I am excited to announce that my special issue proposal, edited together with Dr. Mila Oiva, for DHQ: “Lab and Slack. Situated Research Practices in Digital Humanities” has been accepted!
Below, you can read more about the special issue topic and timeline. Full CFP is available here.
You are welcome to submit an abstract!
“Lab and Slack. Situated Research Practices in Digital Humanities”. CFP: Special Issue for the Digital Humanities Quarterly
Editors: Mila Oiva (University of Turku) and Urszula Pawlicka-Deger (Aalto University)
Although the concept of digital comes with an assumption of placelessness and detachment from physical space and geographical location, these matters still play a significant role in the way the digital humanities research is practiced today, and also in the future. The location, the surroundings and infrastructure open the questions of accessibility and equality: space shapes the opportunities for doing digital humanities research, both enables and hinders collaboration, and both unifies and divides scholars.
The purpose of this special issue is to examine the different aspects of situated research practices of the digital humanities covering two perspectives: physical and virtual. The physical places of research refer to the various digital humanities sites (laboratories, centers, departments) all over the world and more widely to the surroundings a location in a particular city, country, cultural sphere or continent affecting research practices. As virtual environments of digital humanities scholarship, we define the digital internet-based platforms, services, and tools that enable research and scholarly collaboration. The aspects that determine digital humanities research in both physical and virtual places are infrastructure (material and non-material), social interaction (communication and collaboration), and context (social, cultural, and political situatedness). The aspects influence each other and changes in one of them can affect the others. They have also impact on what is studied, the ways research can be done, and, in the end the results of our knowledge, what kind of knowledge digital humanities research can provide.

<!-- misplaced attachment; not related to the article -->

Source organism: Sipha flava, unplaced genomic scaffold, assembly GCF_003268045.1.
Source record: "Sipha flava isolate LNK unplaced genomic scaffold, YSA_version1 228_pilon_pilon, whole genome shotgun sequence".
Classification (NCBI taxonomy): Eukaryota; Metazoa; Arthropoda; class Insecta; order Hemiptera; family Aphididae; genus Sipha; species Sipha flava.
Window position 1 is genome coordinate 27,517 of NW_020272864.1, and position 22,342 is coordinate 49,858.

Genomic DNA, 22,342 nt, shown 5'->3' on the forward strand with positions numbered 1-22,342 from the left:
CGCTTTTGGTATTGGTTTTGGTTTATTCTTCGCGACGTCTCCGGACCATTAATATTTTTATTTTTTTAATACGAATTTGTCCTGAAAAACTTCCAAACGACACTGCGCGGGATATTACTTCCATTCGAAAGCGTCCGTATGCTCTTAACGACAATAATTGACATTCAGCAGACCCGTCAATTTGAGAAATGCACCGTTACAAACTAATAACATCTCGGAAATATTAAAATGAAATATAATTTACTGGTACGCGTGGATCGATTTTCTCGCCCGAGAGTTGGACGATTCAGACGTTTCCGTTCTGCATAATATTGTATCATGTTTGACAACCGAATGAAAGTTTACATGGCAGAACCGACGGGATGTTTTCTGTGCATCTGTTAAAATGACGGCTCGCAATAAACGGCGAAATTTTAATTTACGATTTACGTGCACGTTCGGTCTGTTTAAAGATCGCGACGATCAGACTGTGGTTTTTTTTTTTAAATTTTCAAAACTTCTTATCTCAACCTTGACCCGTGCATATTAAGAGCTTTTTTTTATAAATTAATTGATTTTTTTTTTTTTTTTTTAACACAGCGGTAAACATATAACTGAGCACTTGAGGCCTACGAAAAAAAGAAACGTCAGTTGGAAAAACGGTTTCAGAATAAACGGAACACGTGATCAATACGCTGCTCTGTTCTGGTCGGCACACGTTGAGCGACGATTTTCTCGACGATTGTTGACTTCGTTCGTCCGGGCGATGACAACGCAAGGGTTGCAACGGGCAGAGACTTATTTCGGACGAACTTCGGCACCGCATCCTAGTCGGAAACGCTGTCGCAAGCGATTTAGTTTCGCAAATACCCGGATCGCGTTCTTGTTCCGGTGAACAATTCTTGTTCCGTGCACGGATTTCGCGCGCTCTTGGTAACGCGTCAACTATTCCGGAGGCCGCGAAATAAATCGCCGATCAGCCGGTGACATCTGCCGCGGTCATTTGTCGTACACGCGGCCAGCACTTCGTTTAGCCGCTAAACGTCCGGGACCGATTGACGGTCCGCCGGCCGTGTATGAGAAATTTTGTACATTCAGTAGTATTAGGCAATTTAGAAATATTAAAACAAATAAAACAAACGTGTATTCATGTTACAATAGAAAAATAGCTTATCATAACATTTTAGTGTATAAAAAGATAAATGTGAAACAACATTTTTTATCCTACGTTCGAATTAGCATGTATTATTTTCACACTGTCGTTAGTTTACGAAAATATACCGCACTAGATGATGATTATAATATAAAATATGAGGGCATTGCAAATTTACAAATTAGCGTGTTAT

We seek a series of articles that address the following issues, but not limited to, organized in two thematic clusters: 1) Lab: Physical Situatedness; and 2) Slack: Virtual Situatedness.
Deadline for 200-Word Abstracts emailed to the Editors (email@example.com and; firstname.lastname@example.org): October 15, 2018
Decisions on accepted abstracts: November 1, 2018
Deadline for final paper sent to the Editors: February 1, 2019
Please contact us with any questions!